Skip to main content

Unions in Argentina denounce ‘Gestapo’ threats

Footage has emerged of a meeting where the former minister of labour for Buenos Aires province states he’d like a secret police to finish off the trade unions once and for all. BERT SCHOUWENBURG reports

THE Argentinian trade union for construction workers, UOCRA, has made a formal complaint to the International Labour Organisation (ILO) to denounce attacks on their freedom of association in violation of ILO conventions 87 and 98 during the government of right-wing president Mauricio Macri who was voted out of office in 2019. 

The complaint was prompted by the appearance of a leaked video of a meeting in 2017 in which the then minister of labour for the key province of Buenos Aires, Marcelo Villegas, stated that if he could have a “Gestapo” to finish off the trade unions once and for all, he would go ahead and do it. 

UOCRA’s stance has been backed by its national confederation, the CGT, which has asked to be included as a complainant.

An extensive document presented by UOCRA general secretary Gerardo Martinez explained that the essence of the complaint was to highlight a series of measures directed against the trade unions by the Macri administration. 

Details were given of a clear strategy to criminalise protest and spread fear among the population during the brutal repression of demonstrations against the effects of an economic crisis and soaring inflation brought about by his government’s disastrous policies. 

The videoed meeting took place at the offices of the Bapro bank, in the Buenos Aires provincial capital of La Plata, a venue that was often used by local government officials to discuss sensitive issues. 

Present at the meeting were the mayor of the city, several prominent business figures and, most intriguingly, representatives from the Argentinian intelligence service, the AFI. 

Villegas invited those present to concoct legal cases against unions in the construction sector and against public service workers in yet one more example of the “lawfare” that has become the method of choice for Latin American elites who want to discredit their left-wing opponents.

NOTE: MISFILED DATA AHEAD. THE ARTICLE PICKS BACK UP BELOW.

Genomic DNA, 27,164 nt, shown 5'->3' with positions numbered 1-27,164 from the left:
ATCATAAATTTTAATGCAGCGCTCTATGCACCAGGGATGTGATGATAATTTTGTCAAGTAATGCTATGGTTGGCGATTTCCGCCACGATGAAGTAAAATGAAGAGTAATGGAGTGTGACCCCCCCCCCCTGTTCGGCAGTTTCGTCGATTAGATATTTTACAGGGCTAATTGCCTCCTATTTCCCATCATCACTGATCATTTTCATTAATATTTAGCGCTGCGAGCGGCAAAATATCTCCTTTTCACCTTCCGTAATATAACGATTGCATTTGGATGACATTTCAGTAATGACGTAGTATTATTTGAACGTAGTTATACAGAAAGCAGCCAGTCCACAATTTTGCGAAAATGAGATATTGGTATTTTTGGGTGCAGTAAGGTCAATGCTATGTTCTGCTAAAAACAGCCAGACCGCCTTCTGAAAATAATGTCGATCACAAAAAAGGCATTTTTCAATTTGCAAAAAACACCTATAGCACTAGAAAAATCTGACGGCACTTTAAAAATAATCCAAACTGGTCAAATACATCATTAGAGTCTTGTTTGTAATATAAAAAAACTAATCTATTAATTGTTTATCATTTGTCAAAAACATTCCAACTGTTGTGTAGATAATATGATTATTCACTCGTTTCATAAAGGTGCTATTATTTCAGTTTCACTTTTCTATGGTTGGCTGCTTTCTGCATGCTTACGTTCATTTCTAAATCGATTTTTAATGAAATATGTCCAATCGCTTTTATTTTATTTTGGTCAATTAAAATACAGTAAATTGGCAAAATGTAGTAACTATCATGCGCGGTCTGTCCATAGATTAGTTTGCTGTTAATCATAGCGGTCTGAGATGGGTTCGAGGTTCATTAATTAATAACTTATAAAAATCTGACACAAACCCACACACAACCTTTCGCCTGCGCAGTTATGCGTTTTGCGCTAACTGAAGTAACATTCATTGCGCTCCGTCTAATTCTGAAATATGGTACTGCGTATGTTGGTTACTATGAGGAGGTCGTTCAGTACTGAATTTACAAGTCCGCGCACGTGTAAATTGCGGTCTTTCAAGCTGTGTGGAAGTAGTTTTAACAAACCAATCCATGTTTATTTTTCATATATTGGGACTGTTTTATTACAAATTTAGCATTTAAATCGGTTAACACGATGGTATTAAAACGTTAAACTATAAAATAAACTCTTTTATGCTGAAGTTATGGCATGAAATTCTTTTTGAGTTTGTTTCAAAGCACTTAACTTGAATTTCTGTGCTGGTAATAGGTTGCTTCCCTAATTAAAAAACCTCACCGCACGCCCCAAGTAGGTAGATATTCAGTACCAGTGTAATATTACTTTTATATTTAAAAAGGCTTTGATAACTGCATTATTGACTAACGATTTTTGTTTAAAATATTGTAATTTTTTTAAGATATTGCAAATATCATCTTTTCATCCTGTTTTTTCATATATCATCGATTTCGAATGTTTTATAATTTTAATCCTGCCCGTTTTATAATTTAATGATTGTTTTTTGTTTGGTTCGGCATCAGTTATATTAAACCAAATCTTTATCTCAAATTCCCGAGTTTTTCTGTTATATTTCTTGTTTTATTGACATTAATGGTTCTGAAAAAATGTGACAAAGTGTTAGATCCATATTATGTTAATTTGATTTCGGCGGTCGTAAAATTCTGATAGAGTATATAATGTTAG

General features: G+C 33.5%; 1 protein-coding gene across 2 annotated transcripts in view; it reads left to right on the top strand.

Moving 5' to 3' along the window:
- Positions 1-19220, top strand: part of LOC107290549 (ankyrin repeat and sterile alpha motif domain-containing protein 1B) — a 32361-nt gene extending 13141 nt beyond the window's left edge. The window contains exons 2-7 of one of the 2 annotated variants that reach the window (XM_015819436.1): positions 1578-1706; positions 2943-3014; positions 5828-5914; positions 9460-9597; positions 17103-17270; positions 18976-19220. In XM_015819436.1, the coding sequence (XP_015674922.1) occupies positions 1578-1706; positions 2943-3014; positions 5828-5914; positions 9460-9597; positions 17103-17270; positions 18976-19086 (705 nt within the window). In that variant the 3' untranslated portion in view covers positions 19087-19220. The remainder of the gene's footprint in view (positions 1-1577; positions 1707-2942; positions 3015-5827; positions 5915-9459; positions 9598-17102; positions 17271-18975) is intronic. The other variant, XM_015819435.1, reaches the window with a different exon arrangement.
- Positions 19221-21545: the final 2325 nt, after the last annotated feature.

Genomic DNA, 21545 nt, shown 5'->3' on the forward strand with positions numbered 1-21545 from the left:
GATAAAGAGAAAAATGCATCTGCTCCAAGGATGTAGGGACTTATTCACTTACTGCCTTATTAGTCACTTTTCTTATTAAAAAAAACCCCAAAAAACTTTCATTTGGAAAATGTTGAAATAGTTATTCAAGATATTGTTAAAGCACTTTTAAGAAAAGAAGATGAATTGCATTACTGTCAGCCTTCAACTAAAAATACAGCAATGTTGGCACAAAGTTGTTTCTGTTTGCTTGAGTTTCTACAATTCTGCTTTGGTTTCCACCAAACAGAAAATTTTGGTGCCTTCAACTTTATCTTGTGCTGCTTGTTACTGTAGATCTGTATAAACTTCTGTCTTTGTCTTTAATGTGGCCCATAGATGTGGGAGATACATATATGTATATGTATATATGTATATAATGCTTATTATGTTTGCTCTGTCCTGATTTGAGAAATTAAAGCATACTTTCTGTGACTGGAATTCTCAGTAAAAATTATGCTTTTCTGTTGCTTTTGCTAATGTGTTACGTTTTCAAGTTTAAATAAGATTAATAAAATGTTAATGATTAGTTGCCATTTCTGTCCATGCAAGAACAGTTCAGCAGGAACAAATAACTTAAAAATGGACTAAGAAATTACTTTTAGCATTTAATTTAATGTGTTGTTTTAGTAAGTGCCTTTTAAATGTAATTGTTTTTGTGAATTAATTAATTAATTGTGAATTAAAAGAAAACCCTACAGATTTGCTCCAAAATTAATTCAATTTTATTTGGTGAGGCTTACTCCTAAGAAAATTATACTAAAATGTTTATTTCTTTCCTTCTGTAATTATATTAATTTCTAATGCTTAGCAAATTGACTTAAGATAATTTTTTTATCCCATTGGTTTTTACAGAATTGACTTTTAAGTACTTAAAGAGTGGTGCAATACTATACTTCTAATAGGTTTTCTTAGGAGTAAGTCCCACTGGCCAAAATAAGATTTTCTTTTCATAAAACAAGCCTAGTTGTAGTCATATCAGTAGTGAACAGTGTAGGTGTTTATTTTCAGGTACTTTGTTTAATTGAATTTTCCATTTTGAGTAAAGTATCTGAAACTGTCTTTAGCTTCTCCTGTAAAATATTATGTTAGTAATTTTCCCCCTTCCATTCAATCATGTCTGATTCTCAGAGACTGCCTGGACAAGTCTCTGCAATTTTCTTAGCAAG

Three days before the meeting, president Macri had publicly railed against labour lawyers, describing them as “mafias” who had done a lot of damage to Argentina.

The appearance of the video prompted Roberto Baradel, the general secretary of Buenos Aires’s education union, SUTEBA, to ask if he could be added to the complaint. 

He said that his union was the victim of sustained attacks and illegal espionage and that he and his family had received numerous threats once Macri was elected in 2016 and Maria Eugenia Vidal became the governor of the province. 

One of his daughters was sent an anonymous email effectively telling her that she and her brothers were dead meat. 

In a clear act of provocation, their photographs were shown on television by hostile journalist, Eduardo Feinmann. 

In 2017, the government unconstitutionally suspended teachers’ national pay negotiations and Baradel received more threats. 

Vidal sent police into the schools to intimidate striking union members and a protest camp outside the national congress building was violently removed. 

She then contacted teachers, inviting them to disaffiliate from SUTEBA and when pay talks resumed in 2018, Baradel was issued with other threats, saying that he would be put in prison. 

And in a chilling reminder of what used to happen to leftist “subversives” during the dictatorship of 1976 to 1983, he was told that he would be shot in the street and people would think he was just another victim of the climate of insecurity.

President Alberto Fernandez has ordered an inquiry into the “Gestapo” meeting but Vidal, now a deputy in the national parliament, has had little to say apart from complaining about the video being leaked. 

What the affair has demonstrated is that members of the Argentinian Establishment have little or no regard for the legitimate activities of trade unions in representing their members and will go to any lengths to discredit them, regardless of the republic’s longstanding ratification of ILO conventions guaranteeing their right to do so.

OWNED BY OUR READERS

We're a reader-owned co-operative, which means you can become part of the paper too by buying shares in the People’s Press Printing Society.

Become a supporter

Fighting fund

You've Raised:£ 16,988
We need:£ 1.012
11 Days remaining
Donate today